China will scrap quarantine for travellers from 8 January, officials said, marking the last major shift from the country’s zero-Covid policy.
After almost three years of closed borders, this will reopen the country to those with work and study visas, or seeking to visit family.
But it comes as China struggles with the virus’s ferocious spread in the wake of restrictions being lifted.
Reports says hospitals are overwhelmed and elderly people are dying.
The true toll – daily case counts and deaths – is currently unknown because officials have stopped releasing Covid data.
Beijing had reported about 4,000 new Covid infections each day last week and few deaths.
On Sunday it said it would stop publishing case numbers altogether. But British health data firm Airfinity estimated China was experiencing more than a million infections and 5,000 deaths a day, according to Reuters.
China is the last major economy in the world to move to “living with Covid” after three years of lockdowns, closed borders and mandatory quarantine for Covid cases and contacts.
The so-called zero-Covid approach battered the economy and made citizens weary of restrictions and repeated tests.
Resentment against the policy exploded into rare public protests against President Xi Jinping in November, which led to authorities dropping Covid rules just a few weeks later.
Closed borders remain the last major restriction. Since March 2020, anyone entering China had to undergo mandatory quarantine at a state facility – for up to three weeks at a time. That was recently reduced to five days.
But on Monday the National Health Commission announced that Covid would be formally downgraded to a Class B infectious disease on 8 January.
That meant quarantine would be axed – although incoming travellers will still need to take a PCR test – and a cap on the daily number of flights allowed into China would also be scrapped.
Authorities said they would also “optimise” visa arrangements for foreigners wishing to come to China for work and study, as well as family visits and reunions.
It’s unclear if that includes tourist visas, but officials said a pilot programme would begin for international cruise ships.
The new rules have been welcomed by many Chinese who will now be able to travel overseas again. The country’s top online travel agencies reported a spike in traffic within hours of the announcement.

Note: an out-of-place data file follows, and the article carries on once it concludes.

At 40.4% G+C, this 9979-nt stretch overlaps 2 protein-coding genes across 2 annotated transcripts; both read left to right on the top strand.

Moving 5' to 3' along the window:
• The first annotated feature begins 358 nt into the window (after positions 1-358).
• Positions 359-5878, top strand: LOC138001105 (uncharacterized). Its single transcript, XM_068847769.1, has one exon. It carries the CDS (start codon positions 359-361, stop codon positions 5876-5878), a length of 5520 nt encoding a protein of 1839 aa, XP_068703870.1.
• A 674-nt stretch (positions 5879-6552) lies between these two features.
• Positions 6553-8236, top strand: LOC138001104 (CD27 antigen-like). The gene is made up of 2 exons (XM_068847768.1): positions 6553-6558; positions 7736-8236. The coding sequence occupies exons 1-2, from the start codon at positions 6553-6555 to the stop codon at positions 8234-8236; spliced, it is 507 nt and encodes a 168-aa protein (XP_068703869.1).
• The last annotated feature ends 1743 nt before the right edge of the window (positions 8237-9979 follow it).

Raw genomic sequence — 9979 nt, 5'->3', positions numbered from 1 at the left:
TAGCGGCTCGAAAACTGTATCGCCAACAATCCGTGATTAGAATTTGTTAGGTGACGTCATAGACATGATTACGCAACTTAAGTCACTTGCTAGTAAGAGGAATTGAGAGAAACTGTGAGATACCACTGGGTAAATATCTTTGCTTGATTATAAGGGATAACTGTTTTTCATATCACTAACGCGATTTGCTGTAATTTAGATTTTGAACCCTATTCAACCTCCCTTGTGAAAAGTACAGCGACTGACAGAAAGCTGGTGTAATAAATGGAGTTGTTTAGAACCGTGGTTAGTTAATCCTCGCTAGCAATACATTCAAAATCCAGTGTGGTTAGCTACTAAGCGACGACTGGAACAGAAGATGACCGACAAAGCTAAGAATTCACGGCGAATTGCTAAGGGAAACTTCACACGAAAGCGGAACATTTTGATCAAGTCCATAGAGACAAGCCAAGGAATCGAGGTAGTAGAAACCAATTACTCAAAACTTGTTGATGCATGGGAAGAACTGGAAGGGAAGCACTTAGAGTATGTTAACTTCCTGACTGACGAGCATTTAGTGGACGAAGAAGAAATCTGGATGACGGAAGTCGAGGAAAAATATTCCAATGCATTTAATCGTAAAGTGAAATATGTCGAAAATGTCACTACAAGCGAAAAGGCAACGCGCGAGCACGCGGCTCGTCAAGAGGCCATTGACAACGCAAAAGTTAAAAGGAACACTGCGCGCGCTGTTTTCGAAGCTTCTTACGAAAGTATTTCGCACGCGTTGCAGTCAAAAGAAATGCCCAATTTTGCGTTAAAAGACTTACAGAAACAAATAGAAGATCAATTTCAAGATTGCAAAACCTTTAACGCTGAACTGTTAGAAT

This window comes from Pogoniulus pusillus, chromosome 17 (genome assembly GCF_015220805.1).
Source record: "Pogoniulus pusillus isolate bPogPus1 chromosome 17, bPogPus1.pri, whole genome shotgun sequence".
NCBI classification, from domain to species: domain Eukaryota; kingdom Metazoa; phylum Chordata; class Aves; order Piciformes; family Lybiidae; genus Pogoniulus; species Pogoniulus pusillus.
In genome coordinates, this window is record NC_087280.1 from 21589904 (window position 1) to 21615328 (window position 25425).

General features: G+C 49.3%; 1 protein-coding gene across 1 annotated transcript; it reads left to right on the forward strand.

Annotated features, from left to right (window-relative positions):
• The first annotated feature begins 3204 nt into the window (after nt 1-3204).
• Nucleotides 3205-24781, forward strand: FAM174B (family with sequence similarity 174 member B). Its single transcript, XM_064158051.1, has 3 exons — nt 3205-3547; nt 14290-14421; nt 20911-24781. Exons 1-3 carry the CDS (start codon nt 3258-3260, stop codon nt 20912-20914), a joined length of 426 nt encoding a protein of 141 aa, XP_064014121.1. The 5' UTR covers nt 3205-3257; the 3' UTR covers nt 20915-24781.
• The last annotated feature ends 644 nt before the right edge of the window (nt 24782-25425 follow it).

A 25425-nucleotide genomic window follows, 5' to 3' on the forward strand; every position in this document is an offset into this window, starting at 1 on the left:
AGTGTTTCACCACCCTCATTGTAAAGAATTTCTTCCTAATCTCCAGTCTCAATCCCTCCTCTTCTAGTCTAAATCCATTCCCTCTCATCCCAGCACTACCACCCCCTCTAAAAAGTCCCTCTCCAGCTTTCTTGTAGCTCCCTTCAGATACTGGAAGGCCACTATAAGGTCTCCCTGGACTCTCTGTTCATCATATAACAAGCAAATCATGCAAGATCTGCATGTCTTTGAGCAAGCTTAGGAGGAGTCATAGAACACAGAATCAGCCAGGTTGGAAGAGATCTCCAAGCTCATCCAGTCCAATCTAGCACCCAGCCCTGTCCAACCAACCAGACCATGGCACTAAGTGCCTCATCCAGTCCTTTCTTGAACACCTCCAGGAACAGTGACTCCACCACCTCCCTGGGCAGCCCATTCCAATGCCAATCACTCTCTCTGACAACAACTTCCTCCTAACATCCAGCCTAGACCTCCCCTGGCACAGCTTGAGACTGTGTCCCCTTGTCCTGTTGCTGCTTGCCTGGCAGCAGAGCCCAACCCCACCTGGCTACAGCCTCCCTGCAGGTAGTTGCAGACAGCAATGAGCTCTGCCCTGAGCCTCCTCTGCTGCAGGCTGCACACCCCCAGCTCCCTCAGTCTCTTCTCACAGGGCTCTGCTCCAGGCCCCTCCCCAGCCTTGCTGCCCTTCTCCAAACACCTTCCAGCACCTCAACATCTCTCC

But many have also expressed anger over the sudden freedom after years of controls.
“I’m happy about it but also speechless. If we’re doing this [reopening] anyway – why did I have to suffer all the daily Covid tests and lockdowns this year?” said Rachel Liu, who lives in Shanghai.
She said she had endured three months of lockdown in April, but nearly everyone in her family had become infected with the virus in recent weeks.
She said her parents, grandparents and partner – living across three different cities in Xi’an, Shanghai and Hangzhou – had all come down with fever last week.
Many have also expressed concern online about borders reopening as Covid cases peak in China.
“Why can’t we wait until this wave passes to open up? The medical workers are already worn out, and old people won’t survive two infections in one month,” read one top-liked comment on Weibo.
People in cities like Beijing and Shanghai, which experience chilly temperatures in the winter, say they’re running out of flu and cold medicine and scrounging for medical help for sick relatives. It’s feared that hundreds of deaths may be going unreported as crematoriums are overwhelmed.
On Monday, President Xi issued his first remarks on the changes, calling on officials to do what was “feasible” to save lives. State media quoted him saying the country faced a new situation with pandemic control, and needed a more targeted response.
China’s about-turn on how it manages the pandemic has put Mr Xi in a tough spot, analysts say. He was the driving force behind zero-Covid, which many blamed for restricting people’s lives excessively and crippling the economy.
But having abandoned it, analysts say he now has to take responsibility for the huge wave of infections and hospital admissions. Many have questioned why the country was not better prepared.